Brexit and coronavirus: economic impacts and policy response

This report from UK think tank the Institute for Government looks at packages of support to help with Brexit and coronavirus disruption.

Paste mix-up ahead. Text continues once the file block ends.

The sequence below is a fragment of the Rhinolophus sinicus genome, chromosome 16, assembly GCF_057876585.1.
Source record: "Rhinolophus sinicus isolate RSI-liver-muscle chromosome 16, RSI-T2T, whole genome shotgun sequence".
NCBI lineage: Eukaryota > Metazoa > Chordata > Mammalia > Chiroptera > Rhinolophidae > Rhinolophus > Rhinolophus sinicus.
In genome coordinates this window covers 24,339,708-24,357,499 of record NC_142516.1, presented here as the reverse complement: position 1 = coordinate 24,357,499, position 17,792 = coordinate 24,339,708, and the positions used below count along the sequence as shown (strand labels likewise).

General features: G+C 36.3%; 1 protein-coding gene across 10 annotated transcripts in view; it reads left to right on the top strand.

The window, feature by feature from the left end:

The government should restrict access to coronavirus support schemes to businesses affected by the pandemic, rather than those adjusting to Brexit changes. There are already signs that the government is going to allow Covid schemes to be used to cushion Brexit disruption. This report says the chancellor should instead design an alternative package of support to help businesses cope with short-term Brexit disruption, or allow those businesses special access to the existing Covid-19 schemes on a case-by-case basis. Failing to do so risks poor value for taxpayer money and longer-term economic damage from delaying necessary economic restructuring when the UK’s terms of trade with the EU change in 2021. The twin shocks of coronavirus and Brexit cover almost as broad a swathe of the economy as possible, affecting sectors relying on face-to-face interactions (the arts, hospitality) and cross-border trade (manufacturing) respectively. Some 69% of the economy is predicted to be ‘badly affected’ by at least one of Brexit and Covid-19. In the absence of Covid, the government would never have introduced widely available, cheap government-guaranteed loans or schemes like the CJRS to handle Brexit disruption. While acknowledging that trying to limit access to the schemes will be politically difficult, the paper sets out four ways to help ensure that the coronavirus support measures are not inappropriately used to prop up businesses whose competitiveness is undermined by Brexit.

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